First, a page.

Christmas Guts – intestinal function and festivities

Dr David Dowson explains how festive eating can affect your digestion and what you can do to minimise the effects

Some organs we can live without, such as the spleen, reproductive organs and sensory organs, even though the quality (and fun) of life might be affected. Other organs, such as the liver and heart can be transplanted, and artificial machines can take over the function of the kidneys. But, as yet, no artificial intestine has been made, and transplants have been spectacularly unsuccessful. Not only is the gut arguably the most important organ it is also, in terms of active area, the largest. Remember that the surface of the intestine is covered by villi, or finger-like projections, similar to a fluffy towel, and if these were all flattened out the area covered would be enormous. Some authorities say as much as 250 square metres. Nearly the size of a tennis court.

But the contents of the intestine are equally important - the natural, 'friendly' or commensal bacteria, essential not only to digestion but, as evidence is accumulating, to so many other physiological functions necessary to the body. These bacteria are effectively an organ within an organ.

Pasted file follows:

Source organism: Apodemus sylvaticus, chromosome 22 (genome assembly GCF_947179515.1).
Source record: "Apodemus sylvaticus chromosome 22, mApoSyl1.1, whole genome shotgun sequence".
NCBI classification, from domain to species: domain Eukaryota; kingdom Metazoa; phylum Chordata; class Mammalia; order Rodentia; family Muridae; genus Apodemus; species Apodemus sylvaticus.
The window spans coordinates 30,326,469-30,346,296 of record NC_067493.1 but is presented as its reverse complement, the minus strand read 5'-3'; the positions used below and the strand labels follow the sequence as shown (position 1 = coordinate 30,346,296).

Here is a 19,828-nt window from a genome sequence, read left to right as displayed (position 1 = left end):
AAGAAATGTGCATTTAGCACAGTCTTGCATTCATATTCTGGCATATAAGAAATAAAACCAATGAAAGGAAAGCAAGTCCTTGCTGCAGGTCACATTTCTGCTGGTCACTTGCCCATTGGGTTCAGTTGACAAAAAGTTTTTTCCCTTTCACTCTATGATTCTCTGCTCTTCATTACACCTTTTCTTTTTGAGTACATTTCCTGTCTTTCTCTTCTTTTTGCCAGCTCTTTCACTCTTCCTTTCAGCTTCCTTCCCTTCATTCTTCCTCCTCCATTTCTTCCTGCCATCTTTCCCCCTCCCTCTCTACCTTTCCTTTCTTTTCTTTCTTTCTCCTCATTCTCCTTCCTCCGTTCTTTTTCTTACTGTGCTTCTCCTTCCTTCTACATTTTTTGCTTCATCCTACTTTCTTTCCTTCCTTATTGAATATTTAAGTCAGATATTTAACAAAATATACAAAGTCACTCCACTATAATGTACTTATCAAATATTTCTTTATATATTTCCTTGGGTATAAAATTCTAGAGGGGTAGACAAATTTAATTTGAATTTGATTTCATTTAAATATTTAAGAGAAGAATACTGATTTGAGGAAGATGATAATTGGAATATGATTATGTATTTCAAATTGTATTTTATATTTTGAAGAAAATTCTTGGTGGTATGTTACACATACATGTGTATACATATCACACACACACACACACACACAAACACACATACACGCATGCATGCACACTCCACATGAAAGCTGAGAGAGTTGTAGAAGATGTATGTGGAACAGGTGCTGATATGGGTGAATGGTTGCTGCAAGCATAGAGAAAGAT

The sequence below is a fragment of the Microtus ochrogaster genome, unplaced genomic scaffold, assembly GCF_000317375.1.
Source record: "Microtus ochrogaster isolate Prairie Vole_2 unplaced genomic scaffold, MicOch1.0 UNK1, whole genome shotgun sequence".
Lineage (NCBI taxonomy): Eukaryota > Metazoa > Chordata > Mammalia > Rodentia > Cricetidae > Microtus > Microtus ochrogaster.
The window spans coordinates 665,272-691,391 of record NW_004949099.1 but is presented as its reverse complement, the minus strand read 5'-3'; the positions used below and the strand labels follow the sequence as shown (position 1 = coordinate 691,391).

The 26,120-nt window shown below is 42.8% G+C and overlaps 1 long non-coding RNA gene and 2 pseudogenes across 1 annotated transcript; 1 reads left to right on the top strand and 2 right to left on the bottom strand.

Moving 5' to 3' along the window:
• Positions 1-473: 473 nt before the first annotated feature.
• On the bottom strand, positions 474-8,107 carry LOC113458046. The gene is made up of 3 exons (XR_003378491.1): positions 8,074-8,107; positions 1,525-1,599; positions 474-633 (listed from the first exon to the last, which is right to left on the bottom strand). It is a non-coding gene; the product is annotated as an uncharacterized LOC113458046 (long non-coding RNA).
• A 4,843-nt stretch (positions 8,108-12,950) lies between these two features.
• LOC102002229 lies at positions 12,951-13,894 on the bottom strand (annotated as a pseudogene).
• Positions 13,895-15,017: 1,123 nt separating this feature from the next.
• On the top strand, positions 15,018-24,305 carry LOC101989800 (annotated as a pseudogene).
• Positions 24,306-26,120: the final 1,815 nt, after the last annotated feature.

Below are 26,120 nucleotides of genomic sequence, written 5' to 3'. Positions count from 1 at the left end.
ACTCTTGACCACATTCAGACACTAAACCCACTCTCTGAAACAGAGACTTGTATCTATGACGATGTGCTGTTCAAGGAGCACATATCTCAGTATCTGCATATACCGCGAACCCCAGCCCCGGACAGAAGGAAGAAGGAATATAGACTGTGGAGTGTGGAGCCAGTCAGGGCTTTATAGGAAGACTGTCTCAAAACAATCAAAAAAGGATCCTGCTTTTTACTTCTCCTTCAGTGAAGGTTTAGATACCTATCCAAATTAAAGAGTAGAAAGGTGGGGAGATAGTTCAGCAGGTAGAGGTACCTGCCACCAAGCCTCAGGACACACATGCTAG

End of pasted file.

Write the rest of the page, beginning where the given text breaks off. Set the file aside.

So the intestine is in the front line in terms of health. If it's not working properly, nutrients will not be absorbed, irrespective of what is in the diet. Contrary to popular opinion we are not what we eat, but what we absorb.

A healthy diet contains a balance of six groups of nutrients: proteins, carbohydrates, fats, fibre, minerals and vitamins, and if the process of absorption is inadequate deficiencies of these will result.  Despite the popularity of taking vitamin supplements, if absorption is compromised, mineral deficiencies will probably develop first, resulting in fatigue, mental problems and poor immunity. Later there will be weight loss, skin and hormonal problems and the situation will eventually become self perpetuating as digestive disturbance reduces absorption further.

Symptoms of poor bowel function

Commonly the symptoms suggesting poor bowel function are dismissed as irritable bowel syndrome, a condition thought to affect around 20% of the U.K. population. But a recent study puts this figure at nearer 40%, which would indicate a condition of epidemic proportions. The symptoms are variable bowel action, a sense of bloating, abdominal pain and excess flatulence. Sadly this is often only treated symptomatically with antispasmodics and products containing fibre, and many sufferers are led to believe that it is a condition they have to 'learn to live with'.